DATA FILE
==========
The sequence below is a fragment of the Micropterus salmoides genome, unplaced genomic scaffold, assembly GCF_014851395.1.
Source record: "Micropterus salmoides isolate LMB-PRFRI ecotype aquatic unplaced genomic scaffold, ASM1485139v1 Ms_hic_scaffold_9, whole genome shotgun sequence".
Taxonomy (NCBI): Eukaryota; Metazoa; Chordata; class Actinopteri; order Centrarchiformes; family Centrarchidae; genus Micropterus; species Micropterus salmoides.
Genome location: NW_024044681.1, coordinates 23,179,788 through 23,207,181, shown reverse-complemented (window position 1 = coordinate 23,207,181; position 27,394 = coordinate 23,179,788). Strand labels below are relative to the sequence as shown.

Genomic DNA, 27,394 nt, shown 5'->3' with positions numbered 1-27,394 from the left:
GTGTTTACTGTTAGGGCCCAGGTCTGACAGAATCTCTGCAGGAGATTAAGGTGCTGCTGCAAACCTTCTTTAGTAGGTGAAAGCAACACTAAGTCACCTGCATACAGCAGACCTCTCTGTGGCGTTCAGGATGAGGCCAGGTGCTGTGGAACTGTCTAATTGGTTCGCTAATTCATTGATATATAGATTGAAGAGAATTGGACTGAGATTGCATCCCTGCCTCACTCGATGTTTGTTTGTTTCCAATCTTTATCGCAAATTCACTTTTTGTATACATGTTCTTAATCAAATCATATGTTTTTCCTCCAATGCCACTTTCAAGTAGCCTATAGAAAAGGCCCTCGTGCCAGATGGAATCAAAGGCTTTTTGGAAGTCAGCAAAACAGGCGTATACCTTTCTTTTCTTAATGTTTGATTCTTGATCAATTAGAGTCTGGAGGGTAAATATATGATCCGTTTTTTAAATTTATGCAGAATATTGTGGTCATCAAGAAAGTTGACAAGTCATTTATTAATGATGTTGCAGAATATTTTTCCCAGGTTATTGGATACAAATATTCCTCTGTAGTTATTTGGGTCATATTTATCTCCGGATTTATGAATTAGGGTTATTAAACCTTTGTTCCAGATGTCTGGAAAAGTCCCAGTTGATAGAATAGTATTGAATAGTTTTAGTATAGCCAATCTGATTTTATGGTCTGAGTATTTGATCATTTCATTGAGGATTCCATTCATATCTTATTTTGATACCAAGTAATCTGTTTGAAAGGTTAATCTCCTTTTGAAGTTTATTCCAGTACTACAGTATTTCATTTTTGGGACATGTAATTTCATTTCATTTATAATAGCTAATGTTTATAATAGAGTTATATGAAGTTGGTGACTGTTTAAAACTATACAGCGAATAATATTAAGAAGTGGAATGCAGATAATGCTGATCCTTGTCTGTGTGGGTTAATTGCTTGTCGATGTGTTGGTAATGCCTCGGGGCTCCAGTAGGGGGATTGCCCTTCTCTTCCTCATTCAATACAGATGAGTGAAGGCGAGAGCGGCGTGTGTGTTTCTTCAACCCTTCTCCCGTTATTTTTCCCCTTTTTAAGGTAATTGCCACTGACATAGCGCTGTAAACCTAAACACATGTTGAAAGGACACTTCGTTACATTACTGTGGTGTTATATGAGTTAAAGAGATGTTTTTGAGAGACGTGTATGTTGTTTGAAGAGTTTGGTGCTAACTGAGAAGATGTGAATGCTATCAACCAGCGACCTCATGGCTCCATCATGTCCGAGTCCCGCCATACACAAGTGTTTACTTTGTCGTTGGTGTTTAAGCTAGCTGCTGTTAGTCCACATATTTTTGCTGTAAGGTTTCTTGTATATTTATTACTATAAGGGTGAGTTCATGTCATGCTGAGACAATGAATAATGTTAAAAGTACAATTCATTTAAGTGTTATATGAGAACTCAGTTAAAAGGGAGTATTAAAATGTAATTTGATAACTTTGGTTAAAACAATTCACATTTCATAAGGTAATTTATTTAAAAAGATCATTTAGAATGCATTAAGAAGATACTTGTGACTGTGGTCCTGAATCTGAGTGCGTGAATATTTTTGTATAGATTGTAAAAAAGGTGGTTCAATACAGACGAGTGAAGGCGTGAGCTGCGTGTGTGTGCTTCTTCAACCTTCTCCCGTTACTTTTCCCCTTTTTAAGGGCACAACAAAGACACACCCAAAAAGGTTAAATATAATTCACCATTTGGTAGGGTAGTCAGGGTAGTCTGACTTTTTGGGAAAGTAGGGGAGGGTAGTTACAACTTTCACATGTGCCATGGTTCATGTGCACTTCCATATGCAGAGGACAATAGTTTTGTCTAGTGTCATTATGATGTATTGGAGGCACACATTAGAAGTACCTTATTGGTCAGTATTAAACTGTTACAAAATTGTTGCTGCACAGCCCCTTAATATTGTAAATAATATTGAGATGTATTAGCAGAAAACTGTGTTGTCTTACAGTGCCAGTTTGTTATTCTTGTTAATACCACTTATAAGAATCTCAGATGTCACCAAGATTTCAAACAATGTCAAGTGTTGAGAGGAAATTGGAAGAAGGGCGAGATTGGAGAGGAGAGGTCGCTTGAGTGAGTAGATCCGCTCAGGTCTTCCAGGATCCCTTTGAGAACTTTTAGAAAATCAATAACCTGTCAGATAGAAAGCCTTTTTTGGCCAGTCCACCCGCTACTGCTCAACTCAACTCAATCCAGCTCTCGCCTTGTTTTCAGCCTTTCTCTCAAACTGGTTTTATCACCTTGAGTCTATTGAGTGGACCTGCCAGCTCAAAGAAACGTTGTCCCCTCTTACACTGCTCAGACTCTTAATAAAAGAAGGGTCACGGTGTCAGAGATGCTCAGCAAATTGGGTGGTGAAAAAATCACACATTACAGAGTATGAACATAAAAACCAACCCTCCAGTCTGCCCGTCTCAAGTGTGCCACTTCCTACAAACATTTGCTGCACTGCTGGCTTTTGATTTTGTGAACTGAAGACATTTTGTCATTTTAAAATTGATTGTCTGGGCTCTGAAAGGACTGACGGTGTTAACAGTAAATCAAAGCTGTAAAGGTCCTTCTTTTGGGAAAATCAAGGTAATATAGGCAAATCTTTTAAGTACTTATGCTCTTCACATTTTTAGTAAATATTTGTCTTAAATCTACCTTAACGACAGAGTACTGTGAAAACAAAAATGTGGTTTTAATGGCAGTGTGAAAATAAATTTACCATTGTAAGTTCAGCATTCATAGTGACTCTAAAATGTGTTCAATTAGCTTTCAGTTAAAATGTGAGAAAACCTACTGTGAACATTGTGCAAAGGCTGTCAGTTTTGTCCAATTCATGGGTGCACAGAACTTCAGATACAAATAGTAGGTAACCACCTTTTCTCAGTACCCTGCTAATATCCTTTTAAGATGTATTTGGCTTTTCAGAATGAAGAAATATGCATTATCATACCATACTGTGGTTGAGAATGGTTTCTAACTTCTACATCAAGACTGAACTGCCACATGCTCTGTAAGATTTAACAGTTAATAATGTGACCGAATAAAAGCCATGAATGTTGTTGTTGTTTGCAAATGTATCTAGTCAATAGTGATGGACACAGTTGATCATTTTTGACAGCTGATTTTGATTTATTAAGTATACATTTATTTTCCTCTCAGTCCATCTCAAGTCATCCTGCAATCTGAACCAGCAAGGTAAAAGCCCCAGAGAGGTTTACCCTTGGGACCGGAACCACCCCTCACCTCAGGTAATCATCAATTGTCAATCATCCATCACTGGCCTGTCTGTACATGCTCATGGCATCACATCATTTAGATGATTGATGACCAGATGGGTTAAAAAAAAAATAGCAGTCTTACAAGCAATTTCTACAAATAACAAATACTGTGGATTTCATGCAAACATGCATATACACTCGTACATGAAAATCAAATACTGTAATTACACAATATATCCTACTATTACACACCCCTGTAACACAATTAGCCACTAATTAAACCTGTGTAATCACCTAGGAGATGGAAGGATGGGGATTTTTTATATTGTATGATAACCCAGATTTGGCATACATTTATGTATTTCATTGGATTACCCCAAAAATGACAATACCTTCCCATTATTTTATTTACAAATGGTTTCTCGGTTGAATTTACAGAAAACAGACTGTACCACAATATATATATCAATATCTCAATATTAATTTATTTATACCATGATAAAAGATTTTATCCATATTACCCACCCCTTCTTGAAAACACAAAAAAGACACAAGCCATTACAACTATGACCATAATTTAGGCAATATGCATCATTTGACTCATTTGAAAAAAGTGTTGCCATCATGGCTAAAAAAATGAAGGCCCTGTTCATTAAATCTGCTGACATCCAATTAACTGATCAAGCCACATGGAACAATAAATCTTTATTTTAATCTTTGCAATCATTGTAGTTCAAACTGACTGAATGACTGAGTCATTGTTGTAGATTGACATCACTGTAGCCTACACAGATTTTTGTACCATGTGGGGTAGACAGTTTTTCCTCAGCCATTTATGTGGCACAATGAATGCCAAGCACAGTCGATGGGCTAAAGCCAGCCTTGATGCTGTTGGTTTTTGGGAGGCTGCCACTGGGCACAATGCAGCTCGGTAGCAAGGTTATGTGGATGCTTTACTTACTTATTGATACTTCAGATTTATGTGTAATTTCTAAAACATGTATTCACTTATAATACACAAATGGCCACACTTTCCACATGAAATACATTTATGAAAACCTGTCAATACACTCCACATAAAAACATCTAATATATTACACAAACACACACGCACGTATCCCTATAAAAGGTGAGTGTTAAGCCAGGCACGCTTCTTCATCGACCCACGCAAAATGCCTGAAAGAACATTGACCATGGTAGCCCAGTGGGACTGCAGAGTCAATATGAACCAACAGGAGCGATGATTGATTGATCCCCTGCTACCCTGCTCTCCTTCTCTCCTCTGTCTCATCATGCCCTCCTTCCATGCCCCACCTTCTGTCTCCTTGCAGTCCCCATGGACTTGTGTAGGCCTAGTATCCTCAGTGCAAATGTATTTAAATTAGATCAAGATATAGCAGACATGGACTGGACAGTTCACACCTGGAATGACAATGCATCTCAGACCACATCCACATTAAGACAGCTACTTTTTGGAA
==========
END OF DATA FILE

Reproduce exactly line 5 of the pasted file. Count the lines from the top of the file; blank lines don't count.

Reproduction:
Genomic DNA, 27,394 nt, shown 5'->3' with positions numbered 1-27,394 from the left: